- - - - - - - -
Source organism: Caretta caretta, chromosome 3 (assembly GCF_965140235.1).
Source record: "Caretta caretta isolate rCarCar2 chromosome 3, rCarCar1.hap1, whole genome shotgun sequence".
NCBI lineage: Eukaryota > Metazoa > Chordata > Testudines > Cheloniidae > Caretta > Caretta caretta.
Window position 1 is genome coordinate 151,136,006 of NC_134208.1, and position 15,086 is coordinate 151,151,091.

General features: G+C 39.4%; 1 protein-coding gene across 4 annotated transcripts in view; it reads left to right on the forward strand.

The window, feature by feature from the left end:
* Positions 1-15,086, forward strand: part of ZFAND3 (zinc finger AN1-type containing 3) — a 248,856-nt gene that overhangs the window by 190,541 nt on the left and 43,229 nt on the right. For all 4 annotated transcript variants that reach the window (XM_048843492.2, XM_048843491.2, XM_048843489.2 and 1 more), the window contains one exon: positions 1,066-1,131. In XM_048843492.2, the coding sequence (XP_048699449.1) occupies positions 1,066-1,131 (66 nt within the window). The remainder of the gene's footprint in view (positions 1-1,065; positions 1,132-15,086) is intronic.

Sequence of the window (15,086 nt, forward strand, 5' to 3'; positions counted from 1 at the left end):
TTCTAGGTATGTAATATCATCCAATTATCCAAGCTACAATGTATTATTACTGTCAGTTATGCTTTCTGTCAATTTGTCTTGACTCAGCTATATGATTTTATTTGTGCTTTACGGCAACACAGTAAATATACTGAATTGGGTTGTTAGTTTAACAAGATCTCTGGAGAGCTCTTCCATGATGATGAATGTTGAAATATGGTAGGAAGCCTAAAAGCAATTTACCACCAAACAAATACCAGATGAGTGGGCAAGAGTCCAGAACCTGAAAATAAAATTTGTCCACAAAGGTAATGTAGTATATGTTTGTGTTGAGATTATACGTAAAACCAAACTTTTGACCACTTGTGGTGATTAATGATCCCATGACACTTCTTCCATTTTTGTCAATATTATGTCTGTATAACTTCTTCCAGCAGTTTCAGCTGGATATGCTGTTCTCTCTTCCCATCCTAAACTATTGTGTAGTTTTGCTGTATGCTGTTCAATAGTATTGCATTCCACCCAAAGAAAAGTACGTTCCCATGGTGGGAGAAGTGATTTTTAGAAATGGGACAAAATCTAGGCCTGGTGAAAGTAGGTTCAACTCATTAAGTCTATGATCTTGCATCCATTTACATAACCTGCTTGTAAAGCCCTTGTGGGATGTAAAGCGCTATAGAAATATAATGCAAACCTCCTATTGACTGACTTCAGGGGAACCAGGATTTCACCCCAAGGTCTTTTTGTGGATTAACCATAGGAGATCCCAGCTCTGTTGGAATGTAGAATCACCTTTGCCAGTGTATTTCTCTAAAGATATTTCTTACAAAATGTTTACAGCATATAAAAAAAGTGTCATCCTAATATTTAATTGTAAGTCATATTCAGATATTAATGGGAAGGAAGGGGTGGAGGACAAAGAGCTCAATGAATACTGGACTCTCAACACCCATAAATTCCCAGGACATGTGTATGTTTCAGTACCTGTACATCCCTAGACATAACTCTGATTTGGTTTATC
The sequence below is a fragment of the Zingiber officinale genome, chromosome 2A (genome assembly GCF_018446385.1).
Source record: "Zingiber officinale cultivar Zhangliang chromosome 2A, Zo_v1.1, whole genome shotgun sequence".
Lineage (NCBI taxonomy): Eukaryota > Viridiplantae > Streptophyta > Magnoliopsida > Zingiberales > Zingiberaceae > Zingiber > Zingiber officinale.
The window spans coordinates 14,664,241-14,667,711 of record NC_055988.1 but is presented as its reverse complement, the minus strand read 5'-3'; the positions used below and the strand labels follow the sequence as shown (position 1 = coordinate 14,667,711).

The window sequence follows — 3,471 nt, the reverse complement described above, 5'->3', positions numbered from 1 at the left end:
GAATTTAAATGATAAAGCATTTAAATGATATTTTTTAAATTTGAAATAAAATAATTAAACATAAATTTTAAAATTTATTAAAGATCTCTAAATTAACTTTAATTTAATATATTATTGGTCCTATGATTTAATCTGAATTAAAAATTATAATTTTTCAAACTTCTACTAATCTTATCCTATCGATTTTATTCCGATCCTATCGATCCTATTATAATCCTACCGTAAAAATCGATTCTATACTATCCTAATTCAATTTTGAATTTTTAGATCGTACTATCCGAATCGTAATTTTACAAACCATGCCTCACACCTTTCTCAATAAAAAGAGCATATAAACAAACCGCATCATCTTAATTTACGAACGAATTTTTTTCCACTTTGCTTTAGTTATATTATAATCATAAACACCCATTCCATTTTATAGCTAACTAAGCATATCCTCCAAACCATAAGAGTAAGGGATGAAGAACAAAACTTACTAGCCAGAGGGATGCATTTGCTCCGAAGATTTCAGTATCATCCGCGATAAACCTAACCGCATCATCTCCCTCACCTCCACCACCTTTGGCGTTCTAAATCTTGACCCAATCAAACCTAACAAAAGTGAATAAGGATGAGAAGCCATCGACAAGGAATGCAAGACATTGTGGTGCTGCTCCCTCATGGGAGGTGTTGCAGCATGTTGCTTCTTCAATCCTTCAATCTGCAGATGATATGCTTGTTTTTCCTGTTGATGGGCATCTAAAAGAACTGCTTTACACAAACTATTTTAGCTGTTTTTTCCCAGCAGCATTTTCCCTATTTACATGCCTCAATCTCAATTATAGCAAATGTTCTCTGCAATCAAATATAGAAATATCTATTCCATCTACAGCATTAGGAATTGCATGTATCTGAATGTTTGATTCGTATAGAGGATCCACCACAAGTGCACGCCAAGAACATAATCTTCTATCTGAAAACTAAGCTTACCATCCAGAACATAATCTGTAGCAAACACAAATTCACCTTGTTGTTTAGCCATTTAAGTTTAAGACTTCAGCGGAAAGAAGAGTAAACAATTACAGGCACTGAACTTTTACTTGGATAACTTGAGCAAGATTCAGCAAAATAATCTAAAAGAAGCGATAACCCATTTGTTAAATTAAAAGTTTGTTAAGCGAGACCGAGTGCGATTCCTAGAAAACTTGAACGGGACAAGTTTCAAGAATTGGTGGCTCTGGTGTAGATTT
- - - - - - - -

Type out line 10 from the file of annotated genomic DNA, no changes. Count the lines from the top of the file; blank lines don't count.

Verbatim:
The sequence below is a fragment of the Zingiber officinale genome, chromosome 2A (genome assembly GCF_018446385.1).